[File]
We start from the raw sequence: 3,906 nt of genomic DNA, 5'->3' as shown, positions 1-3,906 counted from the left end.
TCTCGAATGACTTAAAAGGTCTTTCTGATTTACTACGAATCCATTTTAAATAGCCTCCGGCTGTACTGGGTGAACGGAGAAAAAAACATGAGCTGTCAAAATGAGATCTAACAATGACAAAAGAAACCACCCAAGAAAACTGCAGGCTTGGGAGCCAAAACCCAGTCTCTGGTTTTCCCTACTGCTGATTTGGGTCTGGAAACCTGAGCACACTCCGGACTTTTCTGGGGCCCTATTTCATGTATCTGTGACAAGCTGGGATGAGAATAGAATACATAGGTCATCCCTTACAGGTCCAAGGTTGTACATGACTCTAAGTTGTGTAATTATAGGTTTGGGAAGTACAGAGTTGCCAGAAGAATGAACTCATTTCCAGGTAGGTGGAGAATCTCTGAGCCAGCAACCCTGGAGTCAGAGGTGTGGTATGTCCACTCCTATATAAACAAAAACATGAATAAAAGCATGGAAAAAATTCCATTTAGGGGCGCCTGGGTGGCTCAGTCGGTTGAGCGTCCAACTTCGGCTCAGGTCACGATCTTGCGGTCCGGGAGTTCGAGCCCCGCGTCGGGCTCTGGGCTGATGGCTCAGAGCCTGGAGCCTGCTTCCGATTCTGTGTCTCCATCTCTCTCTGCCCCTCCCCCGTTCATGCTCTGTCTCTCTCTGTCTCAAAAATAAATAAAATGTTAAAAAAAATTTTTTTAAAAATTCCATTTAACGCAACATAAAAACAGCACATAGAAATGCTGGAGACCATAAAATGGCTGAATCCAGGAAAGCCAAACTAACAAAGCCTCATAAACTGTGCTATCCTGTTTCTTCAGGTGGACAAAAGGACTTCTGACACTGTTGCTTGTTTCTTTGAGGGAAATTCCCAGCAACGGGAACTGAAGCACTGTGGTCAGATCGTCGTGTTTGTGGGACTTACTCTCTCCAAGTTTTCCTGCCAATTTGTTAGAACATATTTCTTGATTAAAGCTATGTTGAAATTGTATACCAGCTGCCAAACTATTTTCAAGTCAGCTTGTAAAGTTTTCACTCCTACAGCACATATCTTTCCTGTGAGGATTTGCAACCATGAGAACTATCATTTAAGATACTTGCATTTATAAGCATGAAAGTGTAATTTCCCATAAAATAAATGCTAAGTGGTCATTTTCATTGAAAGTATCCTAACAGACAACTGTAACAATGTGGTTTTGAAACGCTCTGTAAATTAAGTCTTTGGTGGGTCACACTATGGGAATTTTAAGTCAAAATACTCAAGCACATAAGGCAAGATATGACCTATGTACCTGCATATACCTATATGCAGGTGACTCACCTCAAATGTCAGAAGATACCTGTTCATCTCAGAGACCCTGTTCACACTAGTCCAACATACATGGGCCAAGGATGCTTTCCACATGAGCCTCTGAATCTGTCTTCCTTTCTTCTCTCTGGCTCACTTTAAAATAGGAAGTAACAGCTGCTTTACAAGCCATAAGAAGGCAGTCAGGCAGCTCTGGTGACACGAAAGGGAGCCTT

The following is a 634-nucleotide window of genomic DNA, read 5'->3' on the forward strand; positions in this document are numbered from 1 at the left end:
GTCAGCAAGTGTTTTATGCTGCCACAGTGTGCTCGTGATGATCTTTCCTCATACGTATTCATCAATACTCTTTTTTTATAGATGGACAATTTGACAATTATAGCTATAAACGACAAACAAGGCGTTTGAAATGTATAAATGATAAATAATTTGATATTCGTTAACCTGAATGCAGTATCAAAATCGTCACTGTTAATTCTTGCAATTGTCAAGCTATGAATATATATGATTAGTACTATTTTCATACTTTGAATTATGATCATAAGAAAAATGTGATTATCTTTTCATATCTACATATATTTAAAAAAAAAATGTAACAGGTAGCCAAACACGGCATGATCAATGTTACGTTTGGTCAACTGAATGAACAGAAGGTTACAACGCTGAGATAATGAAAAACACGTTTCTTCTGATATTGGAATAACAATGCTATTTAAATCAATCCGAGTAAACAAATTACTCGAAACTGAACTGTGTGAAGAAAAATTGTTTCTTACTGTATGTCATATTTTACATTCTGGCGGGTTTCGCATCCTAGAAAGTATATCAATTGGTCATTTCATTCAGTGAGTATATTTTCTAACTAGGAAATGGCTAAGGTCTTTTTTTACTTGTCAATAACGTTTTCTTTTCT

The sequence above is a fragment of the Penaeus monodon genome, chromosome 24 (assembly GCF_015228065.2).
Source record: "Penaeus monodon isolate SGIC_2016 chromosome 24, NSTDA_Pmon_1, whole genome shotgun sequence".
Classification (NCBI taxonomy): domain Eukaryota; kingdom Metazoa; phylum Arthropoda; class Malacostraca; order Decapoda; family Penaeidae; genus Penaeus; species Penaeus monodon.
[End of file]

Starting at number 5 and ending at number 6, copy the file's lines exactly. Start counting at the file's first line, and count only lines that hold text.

The sequence above is a fragment of the Penaeus monodon genome, chromosome 24 (assembly GCF_015228065.2).
Source record: "Penaeus monodon isolate SGIC_2016 chromosome 24, NSTDA_Pmon_1, whole genome shotgun sequence".